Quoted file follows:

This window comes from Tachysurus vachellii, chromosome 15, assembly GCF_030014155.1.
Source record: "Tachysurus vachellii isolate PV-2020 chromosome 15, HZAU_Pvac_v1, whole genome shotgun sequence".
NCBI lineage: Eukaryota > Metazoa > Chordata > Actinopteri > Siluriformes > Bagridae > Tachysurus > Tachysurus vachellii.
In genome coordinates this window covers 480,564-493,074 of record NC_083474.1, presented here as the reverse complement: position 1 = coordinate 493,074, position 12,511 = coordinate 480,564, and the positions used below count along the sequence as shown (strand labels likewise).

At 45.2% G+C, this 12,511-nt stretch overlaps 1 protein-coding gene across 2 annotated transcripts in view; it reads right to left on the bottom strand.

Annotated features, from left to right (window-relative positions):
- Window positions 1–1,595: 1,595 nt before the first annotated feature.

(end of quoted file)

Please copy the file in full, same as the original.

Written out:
This window comes from Tachysurus vachellii, chromosome 15, assembly GCF_030014155.1.
Source record: "Tachysurus vachellii isolate PV-2020 chromosome 15, HZAU_Pvac_v1, whole genome shotgun sequence".
NCBI lineage: Eukaryota > Metazoa > Chordata > Actinopteri > Siluriformes > Bagridae > Tachysurus > Tachysurus vachellii.
In genome coordinates this window covers 480,564-493,074 of record NC_083474.1, presented here as the reverse complement: position 1 = coordinate 493,074, position 12,511 = coordinate 480,564, and the positions used below count along the sequence as shown (strand labels likewise).

At 45.2% G+C, this 12,511-nt stretch overlaps 1 protein-coding gene across 2 annotated transcripts in view; it reads right to left on the bottom strand.

Annotated features, from left to right (window-relative positions):
- Window positions 1–1,595: 1,595 nt before the first annotated feature.